If you thought that your expensive Wi-Fi access point or router was secure, you may need to think again after a flaw was found in at least two of the chipsets used by hardware manufacturers.
Security is always on the top of the list of requirements for wireless networking these days, as it should be. With various ways of securing Wi-Fi access points out there, and with varying technical difficulty, there’s no reason to not keep your network safe.
Unless, of course, a security bug leaves your network wide open to hacking, and a hack that takes no time at all to do no less.
That’s the situation that an untold number of Wi-Fi routers find themselves in after security firm 0xcite announced its recent, worrying findings.
According to the Swiss security firm, a flaw in the way some routers handle Wi-Fi Protected Setup, or WPS, leaves them vulnerable to an attack that is not just relatively easy to do, but takes a second to carry out.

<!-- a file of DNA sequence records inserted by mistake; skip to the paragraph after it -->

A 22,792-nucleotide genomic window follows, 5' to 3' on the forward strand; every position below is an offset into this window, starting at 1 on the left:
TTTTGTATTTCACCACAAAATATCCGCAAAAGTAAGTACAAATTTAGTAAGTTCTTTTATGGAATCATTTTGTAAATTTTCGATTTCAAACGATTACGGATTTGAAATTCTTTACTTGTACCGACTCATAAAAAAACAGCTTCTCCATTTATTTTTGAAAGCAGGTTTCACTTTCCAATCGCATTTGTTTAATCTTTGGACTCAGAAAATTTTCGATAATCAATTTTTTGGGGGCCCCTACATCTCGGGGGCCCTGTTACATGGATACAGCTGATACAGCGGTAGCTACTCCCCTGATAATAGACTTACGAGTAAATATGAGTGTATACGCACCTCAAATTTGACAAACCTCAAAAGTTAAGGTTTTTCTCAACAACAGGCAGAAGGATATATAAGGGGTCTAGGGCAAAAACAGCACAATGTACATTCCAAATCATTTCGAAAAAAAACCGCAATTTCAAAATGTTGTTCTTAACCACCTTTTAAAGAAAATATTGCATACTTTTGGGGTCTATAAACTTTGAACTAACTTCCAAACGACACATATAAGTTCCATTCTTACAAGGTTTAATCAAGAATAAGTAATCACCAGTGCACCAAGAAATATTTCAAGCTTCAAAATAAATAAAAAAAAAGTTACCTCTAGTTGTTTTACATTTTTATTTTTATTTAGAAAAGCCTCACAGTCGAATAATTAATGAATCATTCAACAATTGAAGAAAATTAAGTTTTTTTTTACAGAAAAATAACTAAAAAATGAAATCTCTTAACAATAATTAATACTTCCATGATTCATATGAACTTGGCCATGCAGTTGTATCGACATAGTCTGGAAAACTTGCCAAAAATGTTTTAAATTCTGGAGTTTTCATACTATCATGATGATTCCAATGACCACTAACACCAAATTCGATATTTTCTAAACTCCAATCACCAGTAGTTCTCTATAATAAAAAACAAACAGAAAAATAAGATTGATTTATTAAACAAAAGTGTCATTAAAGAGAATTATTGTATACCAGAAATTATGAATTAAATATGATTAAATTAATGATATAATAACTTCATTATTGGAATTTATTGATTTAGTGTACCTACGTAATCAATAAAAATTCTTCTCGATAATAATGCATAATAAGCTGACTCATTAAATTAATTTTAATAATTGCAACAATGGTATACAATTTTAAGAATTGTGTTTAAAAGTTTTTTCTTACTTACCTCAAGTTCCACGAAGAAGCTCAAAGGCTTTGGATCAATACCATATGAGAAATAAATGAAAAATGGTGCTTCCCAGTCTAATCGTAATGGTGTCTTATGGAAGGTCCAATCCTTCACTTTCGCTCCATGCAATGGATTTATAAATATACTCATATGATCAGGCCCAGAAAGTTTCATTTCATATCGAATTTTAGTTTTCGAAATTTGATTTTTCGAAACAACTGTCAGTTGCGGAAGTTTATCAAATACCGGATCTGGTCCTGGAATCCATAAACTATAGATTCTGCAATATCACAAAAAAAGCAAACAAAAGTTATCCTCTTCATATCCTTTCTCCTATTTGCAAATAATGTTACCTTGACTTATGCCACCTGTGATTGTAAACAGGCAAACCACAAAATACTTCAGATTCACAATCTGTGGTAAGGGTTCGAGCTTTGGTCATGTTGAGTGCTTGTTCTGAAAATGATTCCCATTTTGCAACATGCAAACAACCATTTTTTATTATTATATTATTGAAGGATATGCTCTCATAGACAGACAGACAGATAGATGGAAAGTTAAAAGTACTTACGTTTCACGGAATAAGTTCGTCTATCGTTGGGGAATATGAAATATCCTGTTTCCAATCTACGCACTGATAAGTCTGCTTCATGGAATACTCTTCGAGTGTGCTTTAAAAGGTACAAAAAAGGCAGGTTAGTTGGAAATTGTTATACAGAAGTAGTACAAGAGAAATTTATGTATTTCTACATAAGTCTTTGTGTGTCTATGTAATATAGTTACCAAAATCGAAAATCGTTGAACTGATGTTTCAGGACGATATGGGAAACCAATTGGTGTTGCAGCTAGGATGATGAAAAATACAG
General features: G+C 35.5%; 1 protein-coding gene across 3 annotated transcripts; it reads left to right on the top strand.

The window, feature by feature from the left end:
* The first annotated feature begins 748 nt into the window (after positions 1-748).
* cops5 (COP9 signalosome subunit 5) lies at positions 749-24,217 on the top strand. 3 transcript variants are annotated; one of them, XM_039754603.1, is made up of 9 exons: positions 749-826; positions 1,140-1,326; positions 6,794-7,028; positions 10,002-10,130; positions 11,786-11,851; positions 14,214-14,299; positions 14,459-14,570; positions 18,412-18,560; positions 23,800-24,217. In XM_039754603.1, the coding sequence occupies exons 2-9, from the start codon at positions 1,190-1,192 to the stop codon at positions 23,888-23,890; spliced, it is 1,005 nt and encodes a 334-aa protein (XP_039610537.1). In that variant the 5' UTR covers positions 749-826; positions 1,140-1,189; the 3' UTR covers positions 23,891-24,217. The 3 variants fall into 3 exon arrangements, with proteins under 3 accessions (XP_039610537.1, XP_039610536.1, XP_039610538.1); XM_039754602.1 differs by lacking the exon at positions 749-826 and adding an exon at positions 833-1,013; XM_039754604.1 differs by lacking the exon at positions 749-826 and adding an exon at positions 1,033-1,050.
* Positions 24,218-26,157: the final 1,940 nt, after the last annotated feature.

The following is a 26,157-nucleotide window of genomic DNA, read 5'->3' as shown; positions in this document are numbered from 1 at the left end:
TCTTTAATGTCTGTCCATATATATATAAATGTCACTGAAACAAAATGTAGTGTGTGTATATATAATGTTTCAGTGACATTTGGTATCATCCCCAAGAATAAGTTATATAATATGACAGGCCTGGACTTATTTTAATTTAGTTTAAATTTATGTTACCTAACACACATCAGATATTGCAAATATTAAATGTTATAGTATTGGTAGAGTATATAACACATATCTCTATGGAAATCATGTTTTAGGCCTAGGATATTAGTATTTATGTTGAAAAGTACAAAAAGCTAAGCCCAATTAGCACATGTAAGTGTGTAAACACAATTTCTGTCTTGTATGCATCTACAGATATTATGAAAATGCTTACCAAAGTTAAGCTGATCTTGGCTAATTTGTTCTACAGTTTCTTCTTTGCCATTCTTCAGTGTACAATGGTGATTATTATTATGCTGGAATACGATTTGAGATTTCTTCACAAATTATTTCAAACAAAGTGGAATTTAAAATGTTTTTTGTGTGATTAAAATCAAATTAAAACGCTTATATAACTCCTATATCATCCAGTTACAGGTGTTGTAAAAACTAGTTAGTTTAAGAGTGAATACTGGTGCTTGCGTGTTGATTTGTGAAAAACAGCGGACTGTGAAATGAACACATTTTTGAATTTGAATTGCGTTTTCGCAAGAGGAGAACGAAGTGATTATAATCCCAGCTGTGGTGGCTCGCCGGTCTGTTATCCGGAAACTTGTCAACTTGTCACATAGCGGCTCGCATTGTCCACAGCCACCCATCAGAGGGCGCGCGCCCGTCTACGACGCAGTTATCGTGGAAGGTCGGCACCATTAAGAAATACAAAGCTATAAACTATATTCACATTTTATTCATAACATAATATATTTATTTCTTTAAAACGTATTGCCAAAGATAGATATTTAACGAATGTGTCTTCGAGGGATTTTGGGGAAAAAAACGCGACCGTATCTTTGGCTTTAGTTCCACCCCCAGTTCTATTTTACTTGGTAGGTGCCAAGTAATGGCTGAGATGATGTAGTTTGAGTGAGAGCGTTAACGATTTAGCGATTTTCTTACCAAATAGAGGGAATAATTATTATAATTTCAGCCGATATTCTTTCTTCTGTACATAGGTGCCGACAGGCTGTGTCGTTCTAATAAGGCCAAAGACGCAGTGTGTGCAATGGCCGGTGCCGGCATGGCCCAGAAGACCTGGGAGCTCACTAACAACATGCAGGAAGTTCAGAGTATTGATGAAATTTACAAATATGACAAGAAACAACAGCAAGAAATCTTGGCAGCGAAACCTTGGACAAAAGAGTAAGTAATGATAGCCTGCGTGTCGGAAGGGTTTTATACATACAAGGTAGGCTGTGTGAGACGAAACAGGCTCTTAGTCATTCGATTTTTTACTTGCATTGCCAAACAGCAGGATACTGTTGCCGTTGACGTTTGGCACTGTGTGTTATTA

The flaw itself lets attackers generate the required security PIN offline and ahead of time, meaning that gaining access is then simply a case of providing that PIN when asked by the router in question. 0xcite says that some Broadcom chipsets are affected, along with another as yet unnamed company who is currently rushing to plug the hole from its side. That should be a simple case of improving or simply adding PIN randomization, though we obviously don’t know quite as much about the underlying issue as the people that matter do.
WPS is aimed at making it easy to connect devices to a Wi-Fi network, but it’s normally nice and secure. This hole will need fixing ASAP though, and with router firmware often rarely updated by end users, it’s anybody’s guess when we will be able to draw a line under the issue.